“It kind of makes it a challenge, in a sense,” Taylor said. “You want to put nine in the box? Well, you’re going to still need more to beat me.”

‘His best years are ahead of him’

Falling in love with football isn’t something Taylor quite experienced as a young child. It didn’t necessarily click after his first carry or even his first touchdown.

Prior to his junior season at Salem High, Taylor realized he had no choice but the take on more of a leadership role. He sensed eyes were on him during every practice rep, that his teammates now leaned on him for guidance. He could no longer just play football.

“It made me love the game,” Taylor said. “It made me love the preparation even more because I knew that I wasn’t just preparing for myself. I was preparing for the season, for my teammates because I knew they looked up to me.”

Taylor now finds himself in a similar situation entering his junior year.

Multiple coaches said Taylor took over a primary leadership role for the first time this offseason. He’s no longer the freshman preoccupied with learning the playbook or the sophomore more comfortable deferring those responsibilities to upperclassmen.

“It’s going out there with a certain attitude,” Taylor said. “You’re paying attention to the little details. You need to show the younger guys that little details matter. They might think that I’m Jonathan Taylor, but once they see me paying attention to the little details, that might rub off on them. If they’re not, then being that vocal leader and saying, ‘Hey, make sure you finish through the line.’”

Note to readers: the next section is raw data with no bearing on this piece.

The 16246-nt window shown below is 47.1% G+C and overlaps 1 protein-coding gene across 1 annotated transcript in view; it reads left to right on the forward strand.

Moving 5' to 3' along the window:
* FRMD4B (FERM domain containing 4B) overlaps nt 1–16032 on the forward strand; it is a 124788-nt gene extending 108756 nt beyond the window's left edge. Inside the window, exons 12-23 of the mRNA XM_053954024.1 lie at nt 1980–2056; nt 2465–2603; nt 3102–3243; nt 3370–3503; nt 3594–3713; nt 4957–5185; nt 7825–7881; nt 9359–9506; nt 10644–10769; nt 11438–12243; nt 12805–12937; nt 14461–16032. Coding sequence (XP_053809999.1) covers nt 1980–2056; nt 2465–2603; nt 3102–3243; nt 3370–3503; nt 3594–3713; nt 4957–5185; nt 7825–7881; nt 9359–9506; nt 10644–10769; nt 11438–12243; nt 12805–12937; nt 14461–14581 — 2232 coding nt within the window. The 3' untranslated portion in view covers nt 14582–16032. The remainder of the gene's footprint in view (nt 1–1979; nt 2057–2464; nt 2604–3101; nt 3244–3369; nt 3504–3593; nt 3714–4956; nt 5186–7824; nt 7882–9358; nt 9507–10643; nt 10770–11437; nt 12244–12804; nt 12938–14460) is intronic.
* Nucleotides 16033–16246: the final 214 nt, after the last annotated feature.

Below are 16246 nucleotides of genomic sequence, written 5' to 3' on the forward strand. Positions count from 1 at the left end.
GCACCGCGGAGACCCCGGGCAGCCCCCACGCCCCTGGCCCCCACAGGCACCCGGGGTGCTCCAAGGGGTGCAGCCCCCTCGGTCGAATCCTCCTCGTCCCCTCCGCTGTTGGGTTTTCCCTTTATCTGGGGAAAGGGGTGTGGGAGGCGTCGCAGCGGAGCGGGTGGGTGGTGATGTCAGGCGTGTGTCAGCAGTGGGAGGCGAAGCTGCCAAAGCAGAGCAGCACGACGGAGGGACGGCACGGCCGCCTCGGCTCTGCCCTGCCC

Taylor hopes that’s not the only thing that changes about his game this season.

Despite instantly morphing into a star upon his arrival in Madison, Taylor didn’t master UW’s playbook — or even know all of it — until much more recently. He even admits to underestimating the importance of film study until after his freshman season.

The Badgers used Taylor more in passing situations during fall camp and appear to be experimenting with a package that features Taylor and third-down back Garrett Groshek in the backfield together.

Taylor said he didn’t know UW’s third-down plays as a freshman since the coaching staff wanted to limit his knowledge base so he could play as fast as possible. He learned them as a sophomore but still only caught eight passes for 60 yards.

The goal this season is to finally apply what he’s worked on the past two offseasons and contribute in those situations more frequently.

“He wants to be a great receiver,” Settle said. “He’s put in a lot of time catching the ball, running routes, that type of thing, and I believe it’s going to pay off for him. When he adds that part of his game to the package, it’s going to elevate him above any other running back in the country.

“Honestly, and I’ve said it before, I think his best years are ahead of him.”

Improving on or even replicating last season won’t be easy. The Badgers must replace four starters on the offensive line, though a revamped passing game could divert some defensive attention away from Taylor.